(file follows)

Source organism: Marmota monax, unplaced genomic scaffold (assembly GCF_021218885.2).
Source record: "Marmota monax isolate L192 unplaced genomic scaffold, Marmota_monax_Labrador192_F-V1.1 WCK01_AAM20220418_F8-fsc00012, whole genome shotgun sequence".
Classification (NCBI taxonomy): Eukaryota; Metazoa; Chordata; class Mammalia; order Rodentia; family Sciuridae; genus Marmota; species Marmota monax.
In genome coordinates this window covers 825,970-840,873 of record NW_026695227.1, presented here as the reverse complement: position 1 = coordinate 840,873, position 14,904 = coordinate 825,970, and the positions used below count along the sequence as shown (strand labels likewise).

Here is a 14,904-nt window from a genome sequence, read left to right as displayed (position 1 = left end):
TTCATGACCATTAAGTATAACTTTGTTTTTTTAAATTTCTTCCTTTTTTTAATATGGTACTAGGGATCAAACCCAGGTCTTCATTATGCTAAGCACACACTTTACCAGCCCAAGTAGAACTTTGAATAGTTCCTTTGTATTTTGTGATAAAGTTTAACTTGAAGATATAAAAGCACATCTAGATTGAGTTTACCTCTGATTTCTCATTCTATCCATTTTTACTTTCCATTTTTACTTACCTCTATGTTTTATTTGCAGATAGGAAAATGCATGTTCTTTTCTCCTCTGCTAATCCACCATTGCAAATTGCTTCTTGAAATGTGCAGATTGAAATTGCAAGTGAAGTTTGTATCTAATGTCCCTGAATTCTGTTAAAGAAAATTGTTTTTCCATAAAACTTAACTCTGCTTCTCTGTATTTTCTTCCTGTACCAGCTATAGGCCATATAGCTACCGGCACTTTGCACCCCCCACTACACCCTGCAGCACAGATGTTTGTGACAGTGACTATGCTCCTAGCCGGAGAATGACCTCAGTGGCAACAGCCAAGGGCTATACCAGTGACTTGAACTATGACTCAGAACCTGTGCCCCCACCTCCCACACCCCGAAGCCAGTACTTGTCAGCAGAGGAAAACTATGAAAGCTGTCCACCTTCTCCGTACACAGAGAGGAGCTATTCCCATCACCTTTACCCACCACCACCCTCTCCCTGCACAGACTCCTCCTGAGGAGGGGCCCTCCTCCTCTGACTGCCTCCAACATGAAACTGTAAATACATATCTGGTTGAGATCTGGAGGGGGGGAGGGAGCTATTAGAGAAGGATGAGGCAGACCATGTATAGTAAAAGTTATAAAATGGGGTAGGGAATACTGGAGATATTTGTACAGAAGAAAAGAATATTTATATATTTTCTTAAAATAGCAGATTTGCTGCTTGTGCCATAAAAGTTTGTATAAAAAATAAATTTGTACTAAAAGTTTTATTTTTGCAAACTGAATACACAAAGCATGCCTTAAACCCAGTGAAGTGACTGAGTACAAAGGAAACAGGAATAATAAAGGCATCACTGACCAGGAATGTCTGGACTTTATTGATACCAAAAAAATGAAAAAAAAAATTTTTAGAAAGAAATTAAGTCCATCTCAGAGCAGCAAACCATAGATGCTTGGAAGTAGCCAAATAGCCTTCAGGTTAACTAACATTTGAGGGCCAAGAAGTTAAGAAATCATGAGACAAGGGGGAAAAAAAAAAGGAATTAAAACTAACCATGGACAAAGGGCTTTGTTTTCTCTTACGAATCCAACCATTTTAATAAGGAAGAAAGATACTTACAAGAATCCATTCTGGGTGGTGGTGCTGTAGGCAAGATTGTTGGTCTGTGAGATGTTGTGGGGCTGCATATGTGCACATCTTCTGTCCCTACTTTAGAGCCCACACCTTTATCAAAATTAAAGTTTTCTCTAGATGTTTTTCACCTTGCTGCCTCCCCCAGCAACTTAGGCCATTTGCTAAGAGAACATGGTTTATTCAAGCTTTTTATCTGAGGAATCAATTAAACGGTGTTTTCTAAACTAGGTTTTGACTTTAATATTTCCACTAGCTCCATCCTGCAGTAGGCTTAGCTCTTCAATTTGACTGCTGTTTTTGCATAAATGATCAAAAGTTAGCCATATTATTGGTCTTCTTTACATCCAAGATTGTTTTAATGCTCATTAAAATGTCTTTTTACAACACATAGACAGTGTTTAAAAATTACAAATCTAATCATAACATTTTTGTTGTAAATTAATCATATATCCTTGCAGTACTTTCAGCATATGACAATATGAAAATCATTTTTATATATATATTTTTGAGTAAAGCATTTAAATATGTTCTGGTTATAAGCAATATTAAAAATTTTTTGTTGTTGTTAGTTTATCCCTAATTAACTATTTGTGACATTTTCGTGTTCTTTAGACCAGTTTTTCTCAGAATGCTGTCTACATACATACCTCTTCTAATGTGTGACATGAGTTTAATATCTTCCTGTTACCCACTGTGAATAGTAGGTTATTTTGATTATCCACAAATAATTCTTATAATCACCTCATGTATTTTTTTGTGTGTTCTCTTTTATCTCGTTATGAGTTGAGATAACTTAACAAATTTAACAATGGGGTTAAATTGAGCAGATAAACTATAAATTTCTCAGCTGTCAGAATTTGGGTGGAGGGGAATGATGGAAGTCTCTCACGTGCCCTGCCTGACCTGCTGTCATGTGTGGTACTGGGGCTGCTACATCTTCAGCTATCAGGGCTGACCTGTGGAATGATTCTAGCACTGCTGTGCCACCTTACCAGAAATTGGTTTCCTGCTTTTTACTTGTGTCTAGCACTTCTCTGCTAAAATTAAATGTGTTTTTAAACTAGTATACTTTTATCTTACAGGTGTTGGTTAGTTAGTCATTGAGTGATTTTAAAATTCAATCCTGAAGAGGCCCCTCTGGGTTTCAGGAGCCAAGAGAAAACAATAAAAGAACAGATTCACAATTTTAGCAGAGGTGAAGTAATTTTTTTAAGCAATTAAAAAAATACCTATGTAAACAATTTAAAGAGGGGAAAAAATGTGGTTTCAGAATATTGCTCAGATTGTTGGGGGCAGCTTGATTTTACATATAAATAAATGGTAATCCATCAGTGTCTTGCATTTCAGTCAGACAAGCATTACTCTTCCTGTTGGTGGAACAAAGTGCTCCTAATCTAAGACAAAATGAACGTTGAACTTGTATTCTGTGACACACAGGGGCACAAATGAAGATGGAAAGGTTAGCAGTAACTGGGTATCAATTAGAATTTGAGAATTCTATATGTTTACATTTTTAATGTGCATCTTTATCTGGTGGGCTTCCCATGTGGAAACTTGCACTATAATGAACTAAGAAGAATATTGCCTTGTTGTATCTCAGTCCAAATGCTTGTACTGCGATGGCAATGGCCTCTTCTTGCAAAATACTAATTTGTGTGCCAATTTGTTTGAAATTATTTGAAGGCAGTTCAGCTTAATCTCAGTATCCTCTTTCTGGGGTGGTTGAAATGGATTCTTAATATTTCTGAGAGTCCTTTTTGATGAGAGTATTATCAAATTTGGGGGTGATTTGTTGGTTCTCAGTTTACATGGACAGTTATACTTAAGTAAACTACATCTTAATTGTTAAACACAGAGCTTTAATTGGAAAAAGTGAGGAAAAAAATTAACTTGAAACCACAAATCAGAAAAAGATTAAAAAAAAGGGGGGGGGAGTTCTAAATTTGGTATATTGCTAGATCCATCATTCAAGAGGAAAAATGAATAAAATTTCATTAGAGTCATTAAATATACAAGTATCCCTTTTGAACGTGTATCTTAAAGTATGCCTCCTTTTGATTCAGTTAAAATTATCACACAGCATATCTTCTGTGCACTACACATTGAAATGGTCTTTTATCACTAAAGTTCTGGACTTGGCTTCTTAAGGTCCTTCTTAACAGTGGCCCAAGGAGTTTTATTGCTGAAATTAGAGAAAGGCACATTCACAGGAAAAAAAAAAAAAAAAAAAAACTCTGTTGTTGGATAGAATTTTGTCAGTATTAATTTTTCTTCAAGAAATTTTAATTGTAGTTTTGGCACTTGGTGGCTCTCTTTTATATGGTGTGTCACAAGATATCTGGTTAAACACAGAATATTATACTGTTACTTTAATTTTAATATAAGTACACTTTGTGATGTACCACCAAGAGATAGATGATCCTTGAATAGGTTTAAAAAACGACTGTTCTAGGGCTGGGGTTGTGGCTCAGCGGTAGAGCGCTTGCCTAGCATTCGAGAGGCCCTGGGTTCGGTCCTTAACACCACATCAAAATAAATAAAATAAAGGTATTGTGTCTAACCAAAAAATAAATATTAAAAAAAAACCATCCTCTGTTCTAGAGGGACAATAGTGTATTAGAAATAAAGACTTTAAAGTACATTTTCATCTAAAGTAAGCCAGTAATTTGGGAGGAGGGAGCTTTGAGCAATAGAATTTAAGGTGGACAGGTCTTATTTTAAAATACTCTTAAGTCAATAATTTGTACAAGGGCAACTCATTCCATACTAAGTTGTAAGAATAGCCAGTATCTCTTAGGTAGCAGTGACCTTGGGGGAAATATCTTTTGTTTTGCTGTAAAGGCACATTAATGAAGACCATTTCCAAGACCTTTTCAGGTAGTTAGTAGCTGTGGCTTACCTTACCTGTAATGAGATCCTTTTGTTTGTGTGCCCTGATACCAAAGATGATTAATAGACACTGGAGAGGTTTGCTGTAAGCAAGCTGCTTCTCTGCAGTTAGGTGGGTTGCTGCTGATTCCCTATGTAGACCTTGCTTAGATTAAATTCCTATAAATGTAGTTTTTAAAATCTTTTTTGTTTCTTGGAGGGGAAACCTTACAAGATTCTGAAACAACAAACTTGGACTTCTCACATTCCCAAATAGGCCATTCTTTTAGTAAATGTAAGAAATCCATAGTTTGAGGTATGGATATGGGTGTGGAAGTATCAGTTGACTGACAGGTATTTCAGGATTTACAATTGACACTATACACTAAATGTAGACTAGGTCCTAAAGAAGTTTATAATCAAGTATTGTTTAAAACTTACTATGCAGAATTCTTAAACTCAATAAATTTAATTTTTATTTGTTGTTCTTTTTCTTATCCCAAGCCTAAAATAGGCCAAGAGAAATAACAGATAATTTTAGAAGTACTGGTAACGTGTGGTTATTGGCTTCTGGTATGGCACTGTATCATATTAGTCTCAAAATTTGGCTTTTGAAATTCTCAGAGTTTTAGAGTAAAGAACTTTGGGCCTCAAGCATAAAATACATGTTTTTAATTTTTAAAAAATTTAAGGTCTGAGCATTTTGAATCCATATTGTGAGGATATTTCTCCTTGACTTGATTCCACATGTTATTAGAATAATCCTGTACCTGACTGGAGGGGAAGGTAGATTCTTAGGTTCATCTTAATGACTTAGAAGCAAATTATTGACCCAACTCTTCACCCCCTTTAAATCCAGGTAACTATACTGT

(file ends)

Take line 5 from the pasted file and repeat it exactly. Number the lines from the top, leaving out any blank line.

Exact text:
Here is a 14,904-nt window from a genome sequence, read left to right as displayed (position 1 = left end):